·
Banned
Joined
·
21 Posts
Thank you all for your advice!

This is for when I'm home mainly. I have some neighbours who like to provoke other people's pets. They have a frustrated (under-exercised) husky with which to do it. It would be nice to be able to tell my dog to stop, because the neighbours stood their dog outside my door, then by the shared wall, then on our divided balcony to howl, in succession.

On purpose. Yes, it really was. No, I'm not reading too much into this. I've lived by them for years & they're frequently high. I'd like to teach her discretion so that she'll snap out of it & stop if told to.

Frankly, I find their attitude vastly ungrateful. I'm the only person who stood between them and eviction for almost a year when they adopted their rescue husky. Other people tried to get me to complain; due to where my apartment is relative to theirs, my complaining would have been critical. I thought of the dog, with whom they really were trying, & feigned ignorance, though my sleep was interrupted all night long. It was so tiring.

We're starting puppy kindergarten in two weeks. They also do private training, so I'll ask about that.
I see you're in Canada. Look up Shield K9. Haz knows his stuff. I'm in Europe and know several people that took his online classes with much success. Very clear and easy to understand teacher.

If you have barking issues you can start with a force free trainer if you wish, but just understand they are limited in what they can do. Be very wary of trainers who say you have an anxious dog because of leash reactivity, needless barking, or any other easily trained out behaviours, and say you need drugs to help them. Most of these drugs are ten times more aversive than any leash correction could ever be. Any good balanced trainer can easily fix behavioural issues and train dogs without drugs. Try force free and when that fails go talk to Haz at Shield K9.
 

·
Registered
Cat-dog, GSD spayed female and Tornado-dog, JRT mix, neutered male
Joined
·
1,030 Posts
Good positive trainers WILL NOT push medications unnecessarily. And they certainly WILL NOT recommend medication simply to stop a dog from barking.

A good positive trainer will use methods that do not stress, scare or hurt the dog to achieve results. They will consider the emotional impact of the training technique on the dog AS WELL as the desired goal.

Purposely teasing a dog, especially a breed like a sheltie, is old school and damaging. A dog being trained in protection sports will have a very different life, and personality, than the average pet dog, and what may "work great" for them will likely cause more problems for the average dog.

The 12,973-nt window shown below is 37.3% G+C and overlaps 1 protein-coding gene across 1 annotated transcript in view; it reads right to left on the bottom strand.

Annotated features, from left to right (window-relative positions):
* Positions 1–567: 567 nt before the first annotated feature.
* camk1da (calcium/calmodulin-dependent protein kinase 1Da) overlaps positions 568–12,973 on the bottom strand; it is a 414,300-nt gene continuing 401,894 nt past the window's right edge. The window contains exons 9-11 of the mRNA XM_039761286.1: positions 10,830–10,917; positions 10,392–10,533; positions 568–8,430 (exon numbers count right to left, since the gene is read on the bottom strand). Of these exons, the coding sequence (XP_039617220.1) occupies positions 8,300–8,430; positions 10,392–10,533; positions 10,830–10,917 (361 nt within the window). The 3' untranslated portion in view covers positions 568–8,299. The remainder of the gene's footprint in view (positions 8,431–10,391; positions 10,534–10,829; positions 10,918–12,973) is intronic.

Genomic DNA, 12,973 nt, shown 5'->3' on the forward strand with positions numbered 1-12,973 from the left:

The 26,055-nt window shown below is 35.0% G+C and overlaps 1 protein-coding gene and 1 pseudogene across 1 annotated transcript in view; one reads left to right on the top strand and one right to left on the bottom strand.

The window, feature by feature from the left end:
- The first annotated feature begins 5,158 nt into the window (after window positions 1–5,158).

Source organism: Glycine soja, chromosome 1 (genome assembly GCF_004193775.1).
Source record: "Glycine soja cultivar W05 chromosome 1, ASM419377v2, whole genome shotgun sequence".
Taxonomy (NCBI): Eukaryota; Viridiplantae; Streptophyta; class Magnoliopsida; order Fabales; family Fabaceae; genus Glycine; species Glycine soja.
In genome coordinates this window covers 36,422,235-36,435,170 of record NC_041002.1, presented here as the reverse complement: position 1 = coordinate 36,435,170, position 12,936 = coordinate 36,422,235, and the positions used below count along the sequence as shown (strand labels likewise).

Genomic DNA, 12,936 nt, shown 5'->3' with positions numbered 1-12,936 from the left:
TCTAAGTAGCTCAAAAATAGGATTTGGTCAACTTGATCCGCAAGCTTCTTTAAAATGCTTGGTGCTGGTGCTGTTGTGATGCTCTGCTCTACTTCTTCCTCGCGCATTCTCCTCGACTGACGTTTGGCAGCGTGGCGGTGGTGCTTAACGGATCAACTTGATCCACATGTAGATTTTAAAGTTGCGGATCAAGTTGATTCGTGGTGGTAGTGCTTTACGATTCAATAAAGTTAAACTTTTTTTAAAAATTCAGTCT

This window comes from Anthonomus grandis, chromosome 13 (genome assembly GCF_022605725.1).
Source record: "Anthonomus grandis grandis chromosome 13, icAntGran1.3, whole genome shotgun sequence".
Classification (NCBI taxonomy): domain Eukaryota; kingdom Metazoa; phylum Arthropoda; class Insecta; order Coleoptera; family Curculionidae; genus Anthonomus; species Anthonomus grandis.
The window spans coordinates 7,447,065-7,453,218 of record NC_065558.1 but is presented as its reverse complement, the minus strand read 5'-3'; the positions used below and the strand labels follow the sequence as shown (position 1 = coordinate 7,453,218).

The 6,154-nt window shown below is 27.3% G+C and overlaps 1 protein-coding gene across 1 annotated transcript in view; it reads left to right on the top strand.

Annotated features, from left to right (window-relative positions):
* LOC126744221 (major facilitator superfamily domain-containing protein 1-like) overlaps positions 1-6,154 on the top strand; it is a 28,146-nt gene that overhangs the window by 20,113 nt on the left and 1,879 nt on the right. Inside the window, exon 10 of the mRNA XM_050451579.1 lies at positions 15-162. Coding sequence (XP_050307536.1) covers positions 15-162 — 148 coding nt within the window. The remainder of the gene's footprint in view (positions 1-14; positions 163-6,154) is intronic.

You are working with a sheltie, which are known to have the tendency to be shy, nervous, and skittish. Using harsh tactics with her will result in creating more shyness, nervousness, skittishness, and will add fearfulness.
 

·
Registered
Joined
·
3,450 Posts
I'd like to train my dog to bark on command, so that I can train her to do the opposite, thereby making me able to keep her quiet when I need to.
I'd like to teach her discretion so that she'll snap out of it & stop if told to.

I'm still waiting for the resident balanced training advocates here to address ^ THIS ^ issue, which I believe is the OP's main concern, and primarily what they are asking for advice on.

Capturing, reinforcing, and assigning a verbal cue to the barking that ALREADY EXISTS doesn't seem to be a problem, really. Even if it is, it would still appear that it's not the OP's ultimate end goal.

Please give advice on how the OP can STOP the barking, -- not how to create it.

I, for one, am curious and I'd like to hear your suggestions. I suspect others are curious as well.
 

·
Registered
Joined
·
3,450 Posts
I see you're in Canada.
Try force free and when that fails go talk to Haz at Shield K9.
Ummm ... Canada is a VERY big country. Second largest on the planet as far as land mass, ya' know? We don't just "go talk to" someone here as if they're right around the corner.

And I'm pretty sure you meant 'IF' force free fails, and not "when". .. Some sort of Freudian slip? Or maybe your pre-conceived notions just overcame you?
 

·
Registered
Joined
·
2,417 Posts
I'm still waiting for the resident balanced training advocates here to address ^ THIS ^ issue, which I believe is the OP's main concern, and primarily what they are asking for advice on.

Capturing, reinforcing, and assigning a verbal cue to the barking that ALREADY EXISTS doesn't seem to be a problem, really. Even if it is, it would still appear that it's not the OP's ultimate end goal.